Marcellus Shale Coalition CEO Kathryn Klaber concurred. “Secretary Krancer’s constructiveness and pragmatism have served our Commonwealth well,” she said. “Under his leadership, Pennsylvania has implemented world-class regulatory requirements for the industry, and responsible natural gas production has soared, resulting in more local jobs, cleaner air and strengthened American energy security.”
Krancer said he appreciated the opportunity to lead the DEP.
“Serving Gov. Corbett and DEP has been the greatest honor of my career,” Krancer said. “Pennsylvania is well on its way to becoming the focal point of an American energy revolution, and I am grateful to the governor for giving me this role in assuring that natural gas and energy development happen in an environmentally sound and responsible manner.
“I owe a tremendous amount of thanks and appreciation to all of the talented, dedicated, hard-working professionals at DEP with whom I have been privileged to work as their secretary.”
With Krancer at the helm, the DEP enacted several regulatory changes that affected the oil and natural gas industry as the Marcellus Shale emerged as a production juggernaut (see Shale Daily, March 6).
During Krancer’s tenure, the Bureau of Oil & Gas Management was elevated to become the Office of Oil & Gas Management with its own deputy secretary reporting directly to DEP administrators in Harrisburg (see Shale Daily, Sept. 21, 2011). The DEP also created two new bureaus: Environmental Cleanup and Brownfields under the Office of Waste, Air, Radiation and Remediation; and the Bureau of Conservation and Restoration under the Office of Water Management. DEP created two new offices as well: Pollution Prevention and Energy Assistance, and Program Integration.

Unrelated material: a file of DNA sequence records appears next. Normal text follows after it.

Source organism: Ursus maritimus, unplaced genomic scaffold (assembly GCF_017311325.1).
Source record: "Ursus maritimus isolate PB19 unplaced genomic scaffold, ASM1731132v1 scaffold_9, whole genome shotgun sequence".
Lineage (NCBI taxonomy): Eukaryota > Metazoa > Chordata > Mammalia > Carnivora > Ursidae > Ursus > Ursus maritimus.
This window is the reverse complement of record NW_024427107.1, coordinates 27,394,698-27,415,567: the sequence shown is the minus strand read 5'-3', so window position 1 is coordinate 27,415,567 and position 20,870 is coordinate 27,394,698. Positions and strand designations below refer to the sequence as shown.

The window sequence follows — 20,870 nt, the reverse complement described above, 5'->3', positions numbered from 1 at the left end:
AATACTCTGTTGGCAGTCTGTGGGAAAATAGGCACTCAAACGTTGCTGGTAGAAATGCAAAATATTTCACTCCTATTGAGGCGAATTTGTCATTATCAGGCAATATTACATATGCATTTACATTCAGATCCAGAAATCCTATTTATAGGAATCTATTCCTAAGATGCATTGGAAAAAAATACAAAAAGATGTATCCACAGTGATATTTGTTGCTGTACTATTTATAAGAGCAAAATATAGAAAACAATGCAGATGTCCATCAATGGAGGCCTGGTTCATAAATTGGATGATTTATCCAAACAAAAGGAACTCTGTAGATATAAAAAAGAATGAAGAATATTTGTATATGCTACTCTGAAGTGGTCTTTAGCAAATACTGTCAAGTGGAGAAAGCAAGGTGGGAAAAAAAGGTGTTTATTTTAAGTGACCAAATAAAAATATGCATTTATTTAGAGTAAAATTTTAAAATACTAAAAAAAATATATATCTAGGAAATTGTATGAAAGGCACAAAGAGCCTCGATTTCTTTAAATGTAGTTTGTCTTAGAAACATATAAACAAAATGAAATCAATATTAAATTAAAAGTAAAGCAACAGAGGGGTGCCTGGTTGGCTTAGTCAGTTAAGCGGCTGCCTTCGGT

In 2011, under orders from Corbett, Krancer told operators to stop delivering wastewater from natural gas extraction to treatment facilities, citing revised total dissolved solids regulations. He then targeted “slackers” that didn’t comply with the order (see Shale Daily, May 26, 2011; April 20, 2011).
The next year, Pennsylvania’s omnibus Marcellus Shale law, Act 13, came into effect, as did the DEP’s new Permit Review Process and Decision Guarantee and Permit Coordination policies, which were designed to expedite the drilling permit application process (see Shale Daily, Nov. 7, 2012; Feb. 15, 2012).
But Krancer will also be remembered for not shying away from confrontation, especially with the U.S. Environmental Protection Agency. He blasted the federal agency for its interest in regulating hydraulic fracturing, offering testimony several times that the practice was best regulated by the states (see Shale Daily, June 1, 2012; Nov 18, 2011; June 9, 2011).
As Mitt Romney’s energy adviser during the 2012 presidential campaign, he leveled criticism against President Obama for his position on energy issues (see Shale Daily, Sept. 24, 2012).
Krancer also went toe-to-toe with two state lawmakers over allegations that the DEP mishandled water samples in a contamination case and for a plan to enact a two-year moratorium on wastewater injection wells (see Shale Daily, Nov. 19, 2012; Aug. 9, 2012). He also clashed with the Natural Resources Defense Council (see Shale Daily, June 27, 2012), Duke University researchers and the New York Times (see Shale Daily, June 8, 2011; March 3, 2011).
Corbett tapped Krancer to lead the DEP shortly after his election as governor in 2010 (see Shale Daily, Jan. 13, 2011). Krancer had served as a judge on the state’s Environmental Hearing Board under former Govs. Tom Ridge and Ed Rendell. He made an unsuccessful run for a state Supreme Court seat in 2007.